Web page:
A solid pair of hiking boots can take you far, but when you want something lighter, more versatile, and easier to break in, the thing you’re looking for is a pair of hiking shoes. Sneaker-style hiking shoes look a lot like trail runners, and in fact, many of these shoes are technically trail running shoes. Regardless of what they were built for, these shoes are ready for the miles of adventures ahead.
Best Hiking Shoes
- Most Comfortable: Altra Lone Peak 6
- A Great Fit for Most Feet: Brooks Cascadia 16
- Most Affordable: Merrell Trail Glove 6
- Best for Technical Terrain: Hoka Speedgoat 4
- Most Versatile: Saucony Peregrine 12
- Most Durable: Merrell Moab 2 Waterproof
- Best Waterproof Hiking Shoe: Salomon X Ultra 3 Low GTX
- Best for Steep Terrain: La Sportiva Wildcat
- Best Cushioning: On Cloudultra
- Maximum Cushioning Meets Zero Drop: Altra Olympus 4
The Expert: I’ve been hiking and trail running for as long as I can remember. I’ve also been professionally testing and reviewing trail shoes for seven years, hiking thousands of miles in minimalist styles and ultra-beefy off-trail shoes. I understand how various terrain demands different support underfoot and what features appeal to all sorts of hikers. I also see what the hiking community is wearing on long-distance trails. My gear reviews and other work has appeared in Backpacker, Outside, Backpacking Light, and The Trek, among other outlets. And two years ago, I cofounded Backpacking Routes, a website that connects backpackers with long-distance trails across the country.
How to Find the Best Hiking Shoes for You
Shopping for a hiking shoe comes with a few considerations. Think about your terrain and weather. Will you be hiking on more technical trails, or on trails with smoother tread? A shoe with multidirectional lugs, a rock plate, and a beefier upper is better suited for technical trails, whereas a lighter, more flexible trail shoe works great for well-maintained trails. Also consider whether you want a waterproof upper. A waterproof membrane, such as Gore-Tex or a company’s proprietary bootie that’s combined with the other upper materials, offers more protection from cold and wet weather but also won’t dry out as fast if your shoe gets submerged.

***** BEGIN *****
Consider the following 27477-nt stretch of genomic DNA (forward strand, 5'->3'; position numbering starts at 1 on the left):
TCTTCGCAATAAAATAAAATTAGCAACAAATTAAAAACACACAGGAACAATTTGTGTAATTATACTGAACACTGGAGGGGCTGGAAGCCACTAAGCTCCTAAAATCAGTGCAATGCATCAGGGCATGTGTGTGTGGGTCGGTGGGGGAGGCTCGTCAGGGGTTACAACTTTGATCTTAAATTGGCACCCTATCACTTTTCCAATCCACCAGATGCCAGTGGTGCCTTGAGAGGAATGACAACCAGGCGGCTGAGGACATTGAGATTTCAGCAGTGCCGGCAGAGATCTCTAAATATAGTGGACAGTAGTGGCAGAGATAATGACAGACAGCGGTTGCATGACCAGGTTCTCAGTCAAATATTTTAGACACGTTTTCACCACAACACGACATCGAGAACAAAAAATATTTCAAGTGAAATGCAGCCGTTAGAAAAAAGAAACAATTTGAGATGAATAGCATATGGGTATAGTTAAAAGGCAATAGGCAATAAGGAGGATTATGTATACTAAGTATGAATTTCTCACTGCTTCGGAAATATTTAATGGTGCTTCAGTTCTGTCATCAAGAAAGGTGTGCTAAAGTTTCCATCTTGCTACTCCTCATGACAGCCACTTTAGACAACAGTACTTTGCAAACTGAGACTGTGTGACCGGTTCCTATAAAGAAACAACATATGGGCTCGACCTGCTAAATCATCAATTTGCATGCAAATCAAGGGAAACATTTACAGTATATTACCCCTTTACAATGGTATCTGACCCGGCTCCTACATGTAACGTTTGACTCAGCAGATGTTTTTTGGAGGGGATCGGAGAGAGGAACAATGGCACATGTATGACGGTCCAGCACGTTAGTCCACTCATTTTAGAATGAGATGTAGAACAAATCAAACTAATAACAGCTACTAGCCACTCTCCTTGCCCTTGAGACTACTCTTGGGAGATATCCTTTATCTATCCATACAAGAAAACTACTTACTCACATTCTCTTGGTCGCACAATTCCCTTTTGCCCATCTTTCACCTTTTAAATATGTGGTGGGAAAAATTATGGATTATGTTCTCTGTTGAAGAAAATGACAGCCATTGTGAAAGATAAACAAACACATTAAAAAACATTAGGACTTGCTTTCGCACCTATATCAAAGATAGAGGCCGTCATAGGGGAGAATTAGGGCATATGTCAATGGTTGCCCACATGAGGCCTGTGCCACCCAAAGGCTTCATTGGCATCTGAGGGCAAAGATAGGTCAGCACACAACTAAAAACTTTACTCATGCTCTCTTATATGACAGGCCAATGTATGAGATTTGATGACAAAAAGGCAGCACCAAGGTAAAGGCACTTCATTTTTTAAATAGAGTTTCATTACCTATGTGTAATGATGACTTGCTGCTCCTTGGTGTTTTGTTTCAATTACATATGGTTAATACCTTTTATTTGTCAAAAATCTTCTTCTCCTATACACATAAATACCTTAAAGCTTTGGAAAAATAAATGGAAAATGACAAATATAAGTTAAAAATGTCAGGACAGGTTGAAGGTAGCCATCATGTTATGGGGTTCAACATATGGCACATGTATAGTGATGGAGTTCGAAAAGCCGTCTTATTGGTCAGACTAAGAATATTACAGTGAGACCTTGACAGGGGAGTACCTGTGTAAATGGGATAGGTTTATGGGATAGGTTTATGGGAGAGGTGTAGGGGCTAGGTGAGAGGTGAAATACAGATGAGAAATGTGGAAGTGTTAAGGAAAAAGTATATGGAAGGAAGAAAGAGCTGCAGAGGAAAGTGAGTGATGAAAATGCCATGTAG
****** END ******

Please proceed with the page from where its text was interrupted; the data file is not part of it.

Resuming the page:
A hiking shoe is a personal preference, and I recommend trying a pair on before committing. Once you find one that works for you, stick with it. Most brands update their top-sellers with new materials and construction every year or two.
How We Evaluated These Hiking Shoes
To recommend the best hiking shoes, I considered different styles of hiking, hiker preferences, and the distances and terrain people might encounter on trails around the country. There’s a shoe here that’s suitable for whatever terrain you might be faced with, be it steep, rugged, and rocky or flat and sandy. Some models below are best for long days in the mountains, and others are fast-and-light shoes meant for quick jaunts around your local hills. What they all have in common is out-of-the-box comfort. For each model, the weight listed, per half pair, is a men’s size 9.
PM: When do you prefer to wear hiking shoes instead of boots?
M.S.: I almost always wear hiking shoes—specifically trail-running shoes—instead of boots. In this piece, the majority of hiking shoes are also trail-running shoes. This style of trail shoe has as much (or more) traction and stability as true hiking shoes but are often lighter, more flexible, and require less break-in out of the box. I only wear hiking boots if I’m tackling steep scree, off-trail scrambles, or if I’m hiking in the snow and need extra insulation and protection.
PM: When is it time to upgrade from a pair of regular sneakers to shoes designed specifically for the trail?
M.S.: Regular sneakers are definitely okay to hike in. Even lightweight road-running shoes will still have enough traction and protection for the occasional hike. Keep in mind you might not have the same level of cushion in the midsole or traction in the outsole that you’ll find in a trail-running sneaker or hiking shoe. I recommend switching to a trail shoe once you start hiking trails with steeper terrain, slippery rocks, roots, mud, or rough sections that can fatigue your feet or cause bruising from long miles on rocky or uneven tread.
PM: Do you prefer your hiking shoes to have a waterproof membrane or not? Why?
M.S.: I usually steer clear of waterproof hiking shoes, unless I’m hiking in snow or slush. I’ve found most hiking shoes dry super quickly after getting wet, and the non-waterproof options are more breathable than models with a waterproof membrane. Plus, if I’m crossing streams on my hikes, chances are the shoes will get wet from being fully submerged anyway, and then I’ll be stuck trying to dry out waterproof shoes and dealing with soggy socks.